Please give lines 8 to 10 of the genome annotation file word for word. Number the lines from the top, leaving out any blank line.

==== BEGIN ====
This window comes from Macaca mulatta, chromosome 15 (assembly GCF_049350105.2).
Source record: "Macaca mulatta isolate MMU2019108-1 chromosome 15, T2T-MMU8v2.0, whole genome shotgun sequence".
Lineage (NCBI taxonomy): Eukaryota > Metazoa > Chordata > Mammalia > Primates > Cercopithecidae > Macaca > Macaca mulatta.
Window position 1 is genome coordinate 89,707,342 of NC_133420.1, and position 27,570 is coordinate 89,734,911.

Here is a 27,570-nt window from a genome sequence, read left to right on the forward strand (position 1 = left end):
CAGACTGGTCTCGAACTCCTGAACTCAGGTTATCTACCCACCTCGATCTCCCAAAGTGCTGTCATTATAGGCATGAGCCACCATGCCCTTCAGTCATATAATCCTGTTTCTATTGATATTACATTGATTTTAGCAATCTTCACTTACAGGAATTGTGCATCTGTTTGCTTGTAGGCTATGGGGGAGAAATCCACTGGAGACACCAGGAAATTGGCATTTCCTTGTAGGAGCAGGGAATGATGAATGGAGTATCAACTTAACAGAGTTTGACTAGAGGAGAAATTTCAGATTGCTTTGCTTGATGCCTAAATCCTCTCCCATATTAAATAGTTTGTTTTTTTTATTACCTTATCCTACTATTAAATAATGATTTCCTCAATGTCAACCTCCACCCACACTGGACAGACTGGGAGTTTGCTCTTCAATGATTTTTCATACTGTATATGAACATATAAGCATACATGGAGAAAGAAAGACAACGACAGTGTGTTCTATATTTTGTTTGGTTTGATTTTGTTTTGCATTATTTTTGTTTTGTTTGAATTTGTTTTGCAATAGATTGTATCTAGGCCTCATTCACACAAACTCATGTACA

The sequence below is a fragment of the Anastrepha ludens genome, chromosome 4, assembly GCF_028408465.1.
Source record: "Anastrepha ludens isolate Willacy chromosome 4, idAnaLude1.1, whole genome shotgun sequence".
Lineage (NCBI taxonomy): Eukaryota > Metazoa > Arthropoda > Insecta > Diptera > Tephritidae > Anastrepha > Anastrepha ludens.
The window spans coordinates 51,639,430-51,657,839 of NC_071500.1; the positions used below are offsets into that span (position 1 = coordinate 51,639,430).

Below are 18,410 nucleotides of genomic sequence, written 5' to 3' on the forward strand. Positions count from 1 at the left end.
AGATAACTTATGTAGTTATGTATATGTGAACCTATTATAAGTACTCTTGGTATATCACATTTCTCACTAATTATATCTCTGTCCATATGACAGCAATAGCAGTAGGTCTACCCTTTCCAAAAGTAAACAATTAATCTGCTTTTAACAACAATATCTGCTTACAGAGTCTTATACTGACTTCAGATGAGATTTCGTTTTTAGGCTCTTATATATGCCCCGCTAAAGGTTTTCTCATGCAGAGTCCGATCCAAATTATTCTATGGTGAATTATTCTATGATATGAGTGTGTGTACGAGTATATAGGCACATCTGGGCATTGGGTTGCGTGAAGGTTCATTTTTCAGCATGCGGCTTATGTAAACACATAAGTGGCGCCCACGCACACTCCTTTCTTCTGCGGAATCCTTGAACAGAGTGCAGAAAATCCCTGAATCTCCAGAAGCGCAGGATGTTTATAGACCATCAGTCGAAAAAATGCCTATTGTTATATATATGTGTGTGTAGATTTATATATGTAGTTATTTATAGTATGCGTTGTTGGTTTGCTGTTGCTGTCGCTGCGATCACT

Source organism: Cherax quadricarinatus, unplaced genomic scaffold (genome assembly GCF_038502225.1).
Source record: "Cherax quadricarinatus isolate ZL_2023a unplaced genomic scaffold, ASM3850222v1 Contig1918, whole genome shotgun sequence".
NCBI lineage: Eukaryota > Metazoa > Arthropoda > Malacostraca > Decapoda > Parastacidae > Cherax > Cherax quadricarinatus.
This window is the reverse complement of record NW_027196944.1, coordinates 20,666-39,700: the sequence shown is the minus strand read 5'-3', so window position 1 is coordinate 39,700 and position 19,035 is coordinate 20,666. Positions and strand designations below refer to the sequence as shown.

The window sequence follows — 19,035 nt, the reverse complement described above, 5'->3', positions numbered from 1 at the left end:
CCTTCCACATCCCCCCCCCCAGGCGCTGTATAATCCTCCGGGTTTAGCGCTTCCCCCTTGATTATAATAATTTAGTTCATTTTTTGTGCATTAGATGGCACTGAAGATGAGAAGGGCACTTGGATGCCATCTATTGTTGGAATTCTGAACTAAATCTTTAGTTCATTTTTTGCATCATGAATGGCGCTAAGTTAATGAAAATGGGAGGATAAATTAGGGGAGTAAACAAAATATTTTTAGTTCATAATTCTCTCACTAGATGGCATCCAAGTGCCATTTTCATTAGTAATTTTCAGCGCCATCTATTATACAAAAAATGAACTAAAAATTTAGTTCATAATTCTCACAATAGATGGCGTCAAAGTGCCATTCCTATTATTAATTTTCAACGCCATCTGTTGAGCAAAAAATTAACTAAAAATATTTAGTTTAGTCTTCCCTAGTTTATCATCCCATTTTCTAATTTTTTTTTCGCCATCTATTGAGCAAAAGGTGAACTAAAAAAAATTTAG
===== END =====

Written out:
Source record: "Anastrepha ludens isolate Willacy chromosome 4, idAnaLude1.1, whole genome shotgun sequence".
Lineage (NCBI taxonomy): Eukaryota > Metazoa > Arthropoda > Insecta > Diptera > Tephritidae > Anastrepha > Anastrepha ludens.
The window spans coordinates 51,639,430-51,657,839 of NC_071500.1; the positions used below are offsets into that span (position 1 = coordinate 51,639,430).